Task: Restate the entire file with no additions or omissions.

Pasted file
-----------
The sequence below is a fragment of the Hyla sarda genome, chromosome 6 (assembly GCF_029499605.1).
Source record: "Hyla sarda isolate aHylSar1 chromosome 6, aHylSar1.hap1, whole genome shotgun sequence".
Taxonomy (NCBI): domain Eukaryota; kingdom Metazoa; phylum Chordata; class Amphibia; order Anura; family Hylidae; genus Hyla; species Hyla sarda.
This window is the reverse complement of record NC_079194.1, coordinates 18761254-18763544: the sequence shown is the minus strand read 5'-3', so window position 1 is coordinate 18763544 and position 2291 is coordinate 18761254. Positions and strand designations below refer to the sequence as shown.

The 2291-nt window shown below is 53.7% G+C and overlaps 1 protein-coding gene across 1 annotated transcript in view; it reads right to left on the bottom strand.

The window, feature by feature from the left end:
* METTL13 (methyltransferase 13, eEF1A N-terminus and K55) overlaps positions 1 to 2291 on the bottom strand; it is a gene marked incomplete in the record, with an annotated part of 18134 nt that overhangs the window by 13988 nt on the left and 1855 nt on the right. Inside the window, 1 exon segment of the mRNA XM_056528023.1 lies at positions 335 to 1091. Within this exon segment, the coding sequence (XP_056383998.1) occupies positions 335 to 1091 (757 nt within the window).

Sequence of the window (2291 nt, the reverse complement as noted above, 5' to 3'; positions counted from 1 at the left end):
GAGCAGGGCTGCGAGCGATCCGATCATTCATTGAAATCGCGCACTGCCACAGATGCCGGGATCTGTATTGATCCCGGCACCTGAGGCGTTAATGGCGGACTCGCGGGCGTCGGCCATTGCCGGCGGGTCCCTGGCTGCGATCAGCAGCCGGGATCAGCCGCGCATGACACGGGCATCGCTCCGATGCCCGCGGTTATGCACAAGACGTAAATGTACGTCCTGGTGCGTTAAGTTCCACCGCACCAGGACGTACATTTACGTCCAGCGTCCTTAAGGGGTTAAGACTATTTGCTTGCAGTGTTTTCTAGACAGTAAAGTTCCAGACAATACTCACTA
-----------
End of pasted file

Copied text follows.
The sequence below is a fragment of the Hyla sarda genome, chromosome 6 (assembly GCF_029499605.1).
Source record: "Hyla sarda isolate aHylSar1 chromosome 6, aHylSar1.hap1, whole genome shotgun sequence".
Taxonomy (NCBI): domain Eukaryota; kingdom Metazoa; phylum Chordata; class Amphibia; order Anura; family Hylidae; genus Hyla; species Hyla sarda.
This window is the reverse complement of record NC_079194.1, coordinates 18761254-18763544: the sequence shown is the minus strand read 5'-3', so window position 1 is coordinate 18763544 and position 2291 is coordinate 18761254. Positions and strand designations below refer to the sequence as shown.

The 2291-nt window shown below is 53.7% G+C and overlaps 1 protein-coding gene across 1 annotated transcript in view; it reads right to left on the bottom strand.

The window, feature by feature from the left end:
* METTL13 (methyltransferase 13, eEF1A N-terminus and K55) overlaps positions 1 to 2291 on the bottom strand; it is a gene marked incomplete in the record, with an annotated part of 18134 nt that overhangs the window by 13988 nt on the left and 1855 nt on the right. Inside the window, 1 exon segment of the mRNA XM_056528023.1 lies at positions 335 to 1091. Within this exon segment, the coding sequence (XP_056383998.1) occupies positions 335 to 1091 (757 nt within the window).

Sequence of the window (2291 nt, the reverse complement as noted above, 5' to 3'; positions counted from 1 at the left end):
GAGCAGGGCTGCGAGCGATCCGATCATTCATTGAAATCGCGCACTGCCACAGATGCCGGGATCTGTATTGATCCCGGCACCTGAGGCGTTAATGGCGGACTCGCGGGCGTCGGCCATTGCCGGCGGGTCCCTGGCTGCGATCAGCAGCCGGGATCAGCCGCGCATGACACGGGCATCGCTCCGATGCCCGCGGTTATGCACAAGACGTAAATGTACGTCCTGGTGCGTTAAGTTCCACCGCACCAGGACGTACATTTACGTCCAGCGTCCTTAAGGGGTTAAGACTATTTGCTTGCAGTGTTTTCTAGACAGTAAAGTTCCAGACAATACTCACTA